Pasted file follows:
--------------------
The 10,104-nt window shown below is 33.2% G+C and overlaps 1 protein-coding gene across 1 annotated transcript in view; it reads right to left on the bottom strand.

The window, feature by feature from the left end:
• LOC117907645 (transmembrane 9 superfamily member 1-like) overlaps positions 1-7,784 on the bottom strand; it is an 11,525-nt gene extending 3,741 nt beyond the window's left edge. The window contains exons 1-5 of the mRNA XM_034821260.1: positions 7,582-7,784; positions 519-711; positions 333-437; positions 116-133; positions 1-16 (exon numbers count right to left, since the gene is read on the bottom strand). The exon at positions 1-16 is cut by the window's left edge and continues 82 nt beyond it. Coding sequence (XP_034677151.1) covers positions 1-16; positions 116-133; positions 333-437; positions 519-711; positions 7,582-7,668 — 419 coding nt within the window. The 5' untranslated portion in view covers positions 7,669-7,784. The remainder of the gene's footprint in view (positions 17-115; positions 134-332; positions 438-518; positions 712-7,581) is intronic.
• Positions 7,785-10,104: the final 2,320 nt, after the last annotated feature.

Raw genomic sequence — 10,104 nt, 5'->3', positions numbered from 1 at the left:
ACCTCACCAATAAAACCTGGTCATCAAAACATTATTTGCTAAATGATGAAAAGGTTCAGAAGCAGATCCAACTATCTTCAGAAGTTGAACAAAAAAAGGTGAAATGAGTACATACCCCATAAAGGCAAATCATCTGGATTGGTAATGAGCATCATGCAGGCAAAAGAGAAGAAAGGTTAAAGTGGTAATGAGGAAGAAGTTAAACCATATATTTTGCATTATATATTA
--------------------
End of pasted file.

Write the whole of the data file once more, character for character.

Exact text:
The 10,104-nt window shown below is 33.2% G+C and overlaps 1 protein-coding gene across 1 annotated transcript in view; it reads right to left on the bottom strand.

The window, feature by feature from the left end:
• LOC117907645 (transmembrane 9 superfamily member 1-like) overlaps positions 1-7,784 on the bottom strand; it is an 11,525-nt gene extending 3,741 nt beyond the window's left edge. The window contains exons 1-5 of the mRNA XM_034821260.1: positions 7,582-7,784; positions 519-711; positions 333-437; positions 116-133; positions 1-16 (exon numbers count right to left, since the gene is read on the bottom strand). The exon at positions 1-16 is cut by the window's left edge and continues 82 nt beyond it. Coding sequence (XP_034677151.1) covers positions 1-16; positions 116-133; positions 333-437; positions 519-711; positions 7,582-7,668 — 419 coding nt within the window. The 5' untranslated portion in view covers positions 7,669-7,784. The remainder of the gene's footprint in view (positions 17-115; positions 134-332; positions 438-518; positions 712-7,581) is intronic.
• Positions 7,785-10,104: the final 2,320 nt, after the last annotated feature.

Raw genomic sequence — 10,104 nt, 5'->3', positions numbered from 1 at the left:
ACCTCACCAATAAAACCTGGTCATCAAAACATTATTTGCTAAATGATGAAAAGGTTCAGAAGCAGATCCAACTATCTTCAGAAGTTGAACAAAAAAAGGTGAAATGAGTACATACCCCATAAAGGCAAATCATCTGGATTGGTAATGAGCATCATGCAGGCAAAAGAGAAGAAAGGTTAAAGTGGTAATGAGGAAGAAGTTAAACCATATATTTTGCATTATATATTA